This season, I’ve looked at the stock of a couple potential free agents that have a mutual option on their deal in the form of Nick Markakis (link) and Adam LaRoche (link). Another such player is Aramis Ramirez, and given the rarity with which mutual options are exercised — if the player is playing well, he almost certainly declines in search of a multi-year deal, and if not, the team declines due to poor production — Ramirez can be very reasonably expected to hit the open market heading into his age-37 season.

"<strong

The question then, is whether Ramirez hits the open market because he declines his half of the $14MM option, or whether the Brewers send him on his way and pay a $4MM buyout.

Ramirez is hitting a strong .301/.341/.461 with 13 homers this season — good for an .802 OPS, a 122 OPS+ and a 123 wRC+. He’s been 22 to 23 percent better by park- and league-adjusted metrics like OPS+ and WRC+, and even you’re more partial to traditional statistics, he’s been well above average. The league-average OPS this season for non-pitchers is .716, and the league-average OPS for a third baseman is .714.

Additionally, a look at the market reveals some spotty competition. Two years ago, seeing Ramirez stacked up against Chase Headley, Pablo Sandoval and Hanley Ramirez would’ve seemed much bleaker than it does now. Headley hasn’t hit much this season, and Sandoval has been a slightly weaker hitter than Ramirez (albeit at a younger age and with better defense). He’s outperformed Headley, and his asking price will assuredly be lower than Kung Fu Panda and Hanley, who both rank in the Top 5 of MLBTR’s Free Agent Power Rankings. Ramirez may not be a premier free agent, but he’s an upper-tier bat in a weak crop that will require fewer years than those in the top tier. Teams in need of help at the hot corner (and possibly DH) should show interest.

Of course, Ramirez isn’t a player without his faults. He missed 70 games in 2013, mostly due to a recurring issue in his left knee, and this season he’s already missed 22 games with a left hamstring injury. His defense doesn’t come with a great reputation, and while he’s posted a solid UZR in 2014, a half-season of UZR rarely tells the whole tale of a player’s glovework. Ramirez posted a negative UZR mark (and a negative DRS mark) in all but one season from 2008-13. Beyond that, his walk rate is down to a career-low 3.6 percent, and his solid OBP has been bolstered by an abnormally high HBP total (nine — which is quite a few based on his history).

At the time Ramirez hit the disabled list, he looked like a candidate for a one-year deal, and it was debatable whether or not Milwaukee would even exercise its half of the mutual option (he was hitting .252/.309/.390). Since returning in early June, however, he’s been excellent, hitting .329/.360/.502 with eight homers in 225 plate appearances. The ZiPS projection system forecasts a .285/.339/.469 line from here on out, while Steamer projects a similar .275/.333/.460 (both available on Ramirez’s Fangraphs page).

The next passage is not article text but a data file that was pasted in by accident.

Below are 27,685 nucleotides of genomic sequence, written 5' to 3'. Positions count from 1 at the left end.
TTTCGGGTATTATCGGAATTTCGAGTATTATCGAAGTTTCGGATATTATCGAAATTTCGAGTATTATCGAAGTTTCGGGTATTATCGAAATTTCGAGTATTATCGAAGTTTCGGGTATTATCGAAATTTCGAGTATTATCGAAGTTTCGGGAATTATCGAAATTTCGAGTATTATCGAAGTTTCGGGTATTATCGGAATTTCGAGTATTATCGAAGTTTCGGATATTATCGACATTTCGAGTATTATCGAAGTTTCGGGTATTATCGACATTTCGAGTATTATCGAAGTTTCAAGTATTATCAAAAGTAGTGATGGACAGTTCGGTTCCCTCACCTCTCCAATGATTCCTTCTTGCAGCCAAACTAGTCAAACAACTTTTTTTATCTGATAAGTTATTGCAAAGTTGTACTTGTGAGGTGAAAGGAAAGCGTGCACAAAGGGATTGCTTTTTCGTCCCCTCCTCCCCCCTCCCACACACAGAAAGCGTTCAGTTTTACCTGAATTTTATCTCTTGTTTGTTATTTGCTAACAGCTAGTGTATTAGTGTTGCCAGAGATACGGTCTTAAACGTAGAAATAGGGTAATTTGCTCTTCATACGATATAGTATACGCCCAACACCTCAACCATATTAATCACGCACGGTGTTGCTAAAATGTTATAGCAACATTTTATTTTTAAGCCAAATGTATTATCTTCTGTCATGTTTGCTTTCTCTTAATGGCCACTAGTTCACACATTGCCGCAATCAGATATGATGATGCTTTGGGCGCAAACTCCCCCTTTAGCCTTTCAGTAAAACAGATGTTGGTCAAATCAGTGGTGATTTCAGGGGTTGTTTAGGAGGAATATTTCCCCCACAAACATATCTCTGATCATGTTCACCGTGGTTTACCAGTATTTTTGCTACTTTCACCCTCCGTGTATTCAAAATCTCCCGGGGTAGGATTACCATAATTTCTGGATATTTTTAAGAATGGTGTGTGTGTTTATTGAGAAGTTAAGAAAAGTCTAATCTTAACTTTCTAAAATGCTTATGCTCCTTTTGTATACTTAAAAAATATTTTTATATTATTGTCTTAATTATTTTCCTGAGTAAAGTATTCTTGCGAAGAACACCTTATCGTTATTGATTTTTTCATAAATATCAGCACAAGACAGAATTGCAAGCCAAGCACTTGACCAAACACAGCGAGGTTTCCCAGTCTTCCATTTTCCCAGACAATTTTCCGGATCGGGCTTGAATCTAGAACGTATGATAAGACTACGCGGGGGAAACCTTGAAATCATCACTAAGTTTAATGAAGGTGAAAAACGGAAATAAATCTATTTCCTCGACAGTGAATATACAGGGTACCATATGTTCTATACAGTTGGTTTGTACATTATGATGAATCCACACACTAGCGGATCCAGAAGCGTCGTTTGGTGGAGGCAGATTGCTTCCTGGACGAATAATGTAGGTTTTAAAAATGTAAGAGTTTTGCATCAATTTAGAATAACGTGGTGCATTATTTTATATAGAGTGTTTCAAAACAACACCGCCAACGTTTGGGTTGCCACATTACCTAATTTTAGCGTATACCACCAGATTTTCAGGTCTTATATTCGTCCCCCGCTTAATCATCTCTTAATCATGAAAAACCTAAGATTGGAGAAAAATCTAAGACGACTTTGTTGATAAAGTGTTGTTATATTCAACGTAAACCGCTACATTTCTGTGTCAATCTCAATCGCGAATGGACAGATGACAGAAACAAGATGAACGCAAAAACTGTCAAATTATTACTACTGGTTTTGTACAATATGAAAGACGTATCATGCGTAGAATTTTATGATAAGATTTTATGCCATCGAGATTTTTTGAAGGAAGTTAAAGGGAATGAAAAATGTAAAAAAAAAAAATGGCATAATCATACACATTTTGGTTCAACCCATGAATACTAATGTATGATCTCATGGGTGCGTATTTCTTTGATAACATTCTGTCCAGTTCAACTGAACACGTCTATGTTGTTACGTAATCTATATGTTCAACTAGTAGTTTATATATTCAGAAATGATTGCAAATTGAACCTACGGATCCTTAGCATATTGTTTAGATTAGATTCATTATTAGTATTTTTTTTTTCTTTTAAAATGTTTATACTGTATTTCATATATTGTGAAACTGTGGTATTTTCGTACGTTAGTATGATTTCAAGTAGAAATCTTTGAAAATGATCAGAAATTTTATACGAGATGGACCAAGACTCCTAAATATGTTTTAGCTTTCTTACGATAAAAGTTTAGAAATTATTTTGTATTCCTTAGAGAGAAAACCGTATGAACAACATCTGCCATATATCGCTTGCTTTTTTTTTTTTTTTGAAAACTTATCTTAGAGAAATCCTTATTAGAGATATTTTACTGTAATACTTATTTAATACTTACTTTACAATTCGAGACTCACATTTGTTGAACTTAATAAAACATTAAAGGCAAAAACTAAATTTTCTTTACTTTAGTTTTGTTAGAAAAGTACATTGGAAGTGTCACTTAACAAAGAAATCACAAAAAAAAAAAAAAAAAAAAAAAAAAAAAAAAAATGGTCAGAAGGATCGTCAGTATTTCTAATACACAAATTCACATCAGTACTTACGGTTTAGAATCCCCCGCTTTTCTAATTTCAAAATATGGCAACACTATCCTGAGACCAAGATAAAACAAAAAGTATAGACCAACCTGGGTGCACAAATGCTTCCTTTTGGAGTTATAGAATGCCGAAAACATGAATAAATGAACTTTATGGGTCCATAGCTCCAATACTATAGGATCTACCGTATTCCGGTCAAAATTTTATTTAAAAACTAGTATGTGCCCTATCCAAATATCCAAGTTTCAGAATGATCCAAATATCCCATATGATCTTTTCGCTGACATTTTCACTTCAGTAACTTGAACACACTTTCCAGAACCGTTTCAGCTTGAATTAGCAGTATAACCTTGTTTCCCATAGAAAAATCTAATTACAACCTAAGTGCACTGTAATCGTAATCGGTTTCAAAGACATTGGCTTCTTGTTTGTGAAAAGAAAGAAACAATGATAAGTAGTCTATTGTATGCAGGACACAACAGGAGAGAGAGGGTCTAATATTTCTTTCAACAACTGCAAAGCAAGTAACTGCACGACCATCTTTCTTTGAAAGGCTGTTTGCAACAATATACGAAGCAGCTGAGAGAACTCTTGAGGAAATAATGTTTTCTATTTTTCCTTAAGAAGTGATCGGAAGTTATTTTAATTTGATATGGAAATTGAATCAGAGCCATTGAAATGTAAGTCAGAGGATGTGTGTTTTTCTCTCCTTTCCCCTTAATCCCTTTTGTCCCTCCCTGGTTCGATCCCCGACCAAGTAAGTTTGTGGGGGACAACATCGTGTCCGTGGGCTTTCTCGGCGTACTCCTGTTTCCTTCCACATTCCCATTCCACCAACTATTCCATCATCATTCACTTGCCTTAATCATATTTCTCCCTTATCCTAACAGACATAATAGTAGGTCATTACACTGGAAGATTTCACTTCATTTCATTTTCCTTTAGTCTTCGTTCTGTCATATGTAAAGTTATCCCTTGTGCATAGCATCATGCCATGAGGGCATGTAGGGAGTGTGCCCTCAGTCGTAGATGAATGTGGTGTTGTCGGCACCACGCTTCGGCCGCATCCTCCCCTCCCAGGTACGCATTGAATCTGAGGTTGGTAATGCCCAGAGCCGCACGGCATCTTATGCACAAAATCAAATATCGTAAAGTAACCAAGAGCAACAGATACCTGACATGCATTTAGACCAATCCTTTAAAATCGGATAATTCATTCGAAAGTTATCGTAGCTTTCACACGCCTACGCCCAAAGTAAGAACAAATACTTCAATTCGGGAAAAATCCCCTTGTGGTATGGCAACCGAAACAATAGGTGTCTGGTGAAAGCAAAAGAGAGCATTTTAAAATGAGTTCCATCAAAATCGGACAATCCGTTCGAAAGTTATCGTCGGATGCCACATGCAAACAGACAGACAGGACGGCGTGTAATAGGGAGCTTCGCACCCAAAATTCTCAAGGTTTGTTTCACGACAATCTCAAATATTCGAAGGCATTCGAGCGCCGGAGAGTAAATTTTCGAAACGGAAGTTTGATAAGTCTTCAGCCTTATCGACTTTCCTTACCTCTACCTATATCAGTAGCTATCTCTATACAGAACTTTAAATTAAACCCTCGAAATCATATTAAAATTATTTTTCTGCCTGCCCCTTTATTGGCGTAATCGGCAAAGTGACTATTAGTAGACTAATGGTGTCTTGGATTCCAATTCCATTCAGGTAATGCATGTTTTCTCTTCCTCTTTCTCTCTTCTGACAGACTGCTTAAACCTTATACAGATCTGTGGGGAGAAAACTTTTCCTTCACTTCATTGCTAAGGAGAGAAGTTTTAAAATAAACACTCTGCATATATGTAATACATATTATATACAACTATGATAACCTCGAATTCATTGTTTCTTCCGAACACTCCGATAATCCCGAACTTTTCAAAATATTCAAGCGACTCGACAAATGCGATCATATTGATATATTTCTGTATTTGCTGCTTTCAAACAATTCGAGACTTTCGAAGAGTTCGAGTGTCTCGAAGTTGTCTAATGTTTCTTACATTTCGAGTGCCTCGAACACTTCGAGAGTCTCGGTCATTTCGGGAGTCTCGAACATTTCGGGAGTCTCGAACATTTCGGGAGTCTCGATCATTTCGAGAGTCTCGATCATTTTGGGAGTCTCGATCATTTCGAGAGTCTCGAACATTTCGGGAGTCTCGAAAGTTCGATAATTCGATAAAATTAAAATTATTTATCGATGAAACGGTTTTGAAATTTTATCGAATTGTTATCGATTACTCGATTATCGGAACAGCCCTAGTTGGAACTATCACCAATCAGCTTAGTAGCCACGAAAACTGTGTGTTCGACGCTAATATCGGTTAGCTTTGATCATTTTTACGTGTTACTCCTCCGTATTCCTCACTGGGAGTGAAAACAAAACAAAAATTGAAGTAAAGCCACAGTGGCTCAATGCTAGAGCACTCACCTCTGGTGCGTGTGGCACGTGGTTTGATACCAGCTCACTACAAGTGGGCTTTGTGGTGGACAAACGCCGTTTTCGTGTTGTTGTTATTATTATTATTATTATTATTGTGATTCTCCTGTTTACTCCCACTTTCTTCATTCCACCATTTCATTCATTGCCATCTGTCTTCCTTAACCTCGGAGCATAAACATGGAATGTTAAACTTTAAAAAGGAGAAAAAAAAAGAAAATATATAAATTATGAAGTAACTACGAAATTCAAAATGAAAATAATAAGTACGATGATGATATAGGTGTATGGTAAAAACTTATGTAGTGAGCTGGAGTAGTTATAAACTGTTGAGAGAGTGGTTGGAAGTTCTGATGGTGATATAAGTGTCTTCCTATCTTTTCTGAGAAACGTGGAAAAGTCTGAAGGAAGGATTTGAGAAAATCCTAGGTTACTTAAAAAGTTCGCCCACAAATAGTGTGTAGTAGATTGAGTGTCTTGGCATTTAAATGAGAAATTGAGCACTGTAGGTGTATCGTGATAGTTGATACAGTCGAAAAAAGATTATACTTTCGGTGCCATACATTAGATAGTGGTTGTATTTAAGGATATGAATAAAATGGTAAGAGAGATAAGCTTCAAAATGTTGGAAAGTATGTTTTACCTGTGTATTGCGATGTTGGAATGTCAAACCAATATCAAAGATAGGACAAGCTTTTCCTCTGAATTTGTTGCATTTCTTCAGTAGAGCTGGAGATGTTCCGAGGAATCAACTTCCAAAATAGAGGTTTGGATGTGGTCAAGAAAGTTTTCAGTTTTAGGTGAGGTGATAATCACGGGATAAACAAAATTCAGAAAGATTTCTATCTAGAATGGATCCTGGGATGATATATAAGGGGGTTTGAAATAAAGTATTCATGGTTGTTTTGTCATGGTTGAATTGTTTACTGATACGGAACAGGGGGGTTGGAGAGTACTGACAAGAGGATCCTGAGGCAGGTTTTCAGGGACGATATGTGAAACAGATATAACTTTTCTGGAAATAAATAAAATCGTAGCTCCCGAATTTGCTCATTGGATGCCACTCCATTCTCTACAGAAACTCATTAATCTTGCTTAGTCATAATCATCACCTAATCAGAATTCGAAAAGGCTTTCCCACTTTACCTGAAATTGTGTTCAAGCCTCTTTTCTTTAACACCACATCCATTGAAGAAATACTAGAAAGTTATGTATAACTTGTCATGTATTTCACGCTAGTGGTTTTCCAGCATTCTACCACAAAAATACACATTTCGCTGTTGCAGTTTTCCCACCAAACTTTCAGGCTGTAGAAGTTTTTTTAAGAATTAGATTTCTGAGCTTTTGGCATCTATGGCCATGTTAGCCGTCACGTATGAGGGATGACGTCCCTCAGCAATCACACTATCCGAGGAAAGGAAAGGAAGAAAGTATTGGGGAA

If he can hit at that pace or better, his option should be a non-factor. With a $4MM buyout on a $14MM option, Ramirez and the Brewers are essentially deciding on a one-year, $10MM deal. Milwaukee would likely jump at that price, but given his overall production, Ramirez will have no trouble topping that as long as he remains healthy. The interesting wrinkle will be whether or not Milwaukee extends a qualifying offer should Ramirez reject his half of the mutual option. At that point, the Brewers would essentially be offering one year at $19MM+ (assuming a $15MM+ qualifying offer value) — which they may be hesitant to do given their typically middle-of-the-road payroll.

Ramirez said last month that he had decided to play beyond this season and would try to reach the 2,500-game plateau (he’d need at least three more seasons to do so). Given his strong production and desire to play for several more seasons, it seems fair to expect the veteran slugger and his agents at Kinzer Management Group to pursue multiple years. There’s no precedent for a third baseman entering his age-37 season to get a significant three-year deal, but we did see aging slugger Carlos Beltran land a three-year pact last offseason as he headed into his age-37 campaign. (Marlon Byrd, another comparable in terms of age, netted a nice two-year deal with a vesting option, albeit at a lower rate than Ramirez would command.)

While Ramirez hasn’t necessarily been a heavily discussed free agent name to this point, a strong finish will position him nicely in a what looks to be a weak crop of free agent position players. His case will be a bit unique, but as long as he can continue at a strong pace, there’s little reason to doubt another multi-year deal for a player that is on pace to post an OPS+ north of 120 for the 10th time in 11 seasons.

Photo courtesy of USA Today Sports Images.


MLBTR Originals

A look back at the original reporting and analysis found on MLBTR this past week, as another non-waiver Trade Deadline has come and gone:

  • Jeff Todd and Mark Polishuk recapped the cornucopia of deals completed on the final day of the deadline and summarized every trade made during the month of July by division (AL East, NL East, AL CentralNL CentralAL West, and NL West).
  • Jeff asked MLBTR readers which team made the best buy Thursday. Over 45% of you believe the Tigers’ acquisition of David Price was the shrewdest move.
  • How is a trade transacted after July 31st? Jeff provided this primer on the rules for August swaps.
  • Tim Dierkes was the first to report Andres Torres exercised the opt-out clause in his minor league deal with the Red Sox.
  • Steve Adams hosted the MLBTR live chat this week.
  • Zach Links put together the best of the baseball blogosphere in Baseball Blogs Weigh In.

Full Story | Comments | Categories: MLBTR Originals